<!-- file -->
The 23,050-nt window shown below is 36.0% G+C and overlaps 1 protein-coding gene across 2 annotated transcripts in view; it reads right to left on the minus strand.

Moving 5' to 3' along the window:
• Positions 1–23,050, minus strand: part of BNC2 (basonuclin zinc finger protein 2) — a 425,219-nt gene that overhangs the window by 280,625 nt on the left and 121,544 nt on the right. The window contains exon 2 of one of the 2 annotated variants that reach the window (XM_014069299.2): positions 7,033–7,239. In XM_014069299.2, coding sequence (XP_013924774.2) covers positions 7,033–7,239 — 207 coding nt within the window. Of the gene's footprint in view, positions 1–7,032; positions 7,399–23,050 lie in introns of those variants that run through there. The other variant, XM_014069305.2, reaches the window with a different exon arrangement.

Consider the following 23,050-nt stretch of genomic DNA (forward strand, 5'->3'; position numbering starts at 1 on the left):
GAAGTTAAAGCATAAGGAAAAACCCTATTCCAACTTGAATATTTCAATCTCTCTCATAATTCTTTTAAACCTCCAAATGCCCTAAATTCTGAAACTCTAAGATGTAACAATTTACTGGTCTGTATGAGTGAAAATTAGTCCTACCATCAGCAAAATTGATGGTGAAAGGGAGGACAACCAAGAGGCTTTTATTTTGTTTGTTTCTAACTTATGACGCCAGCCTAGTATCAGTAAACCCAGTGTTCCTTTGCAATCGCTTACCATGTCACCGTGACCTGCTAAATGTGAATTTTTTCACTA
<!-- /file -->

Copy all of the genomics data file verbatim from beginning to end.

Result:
The 23,050-nt window shown below is 36.0% G+C and overlaps 1 protein-coding gene across 2 annotated transcripts in view; it reads right to left on the minus strand.

Moving 5' to 3' along the window:
• Positions 1–23,050, minus strand: part of BNC2 (basonuclin zinc finger protein 2) — a 425,219-nt gene that overhangs the window by 280,625 nt on the left and 121,544 nt on the right. The window contains exon 2 of one of the 2 annotated variants that reach the window (XM_014069299.2): positions 7,033–7,239. In XM_014069299.2, coding sequence (XP_013924774.2) covers positions 7,033–7,239 — 207 coding nt within the window. Of the gene's footprint in view, positions 1–7,032; positions 7,399–23,050 lie in introns of those variants that run through there. The other variant, XM_014069305.2, reaches the window with a different exon arrangement.

Consider the following 23,050-nt stretch of genomic DNA (forward strand, 5'->3'; position numbering starts at 1 on the left):
GAAGTTAAAGCATAAGGAAAAACCCTATTCCAACTTGAATATTTCAATCTCTCTCATAATTCTTTTAAACCTCCAAATGCCCTAAATTCTGAAACTCTAAGATGTAACAATTTACTGGTCTGTATGAGTGAAAATTAGTCCTACCATCAGCAAAATTGATGGTGAAAGGGAGGACAACCAAGAGGCTTTTATTTTGTTTGTTTCTAACTTATGACGCCAGCCTAGTATCAGTAAACCCAGTGTTCCTTTGCAATCGCTTACCATGTCACCGTGACCTGCTAAATGTGAATTTTTTCACTA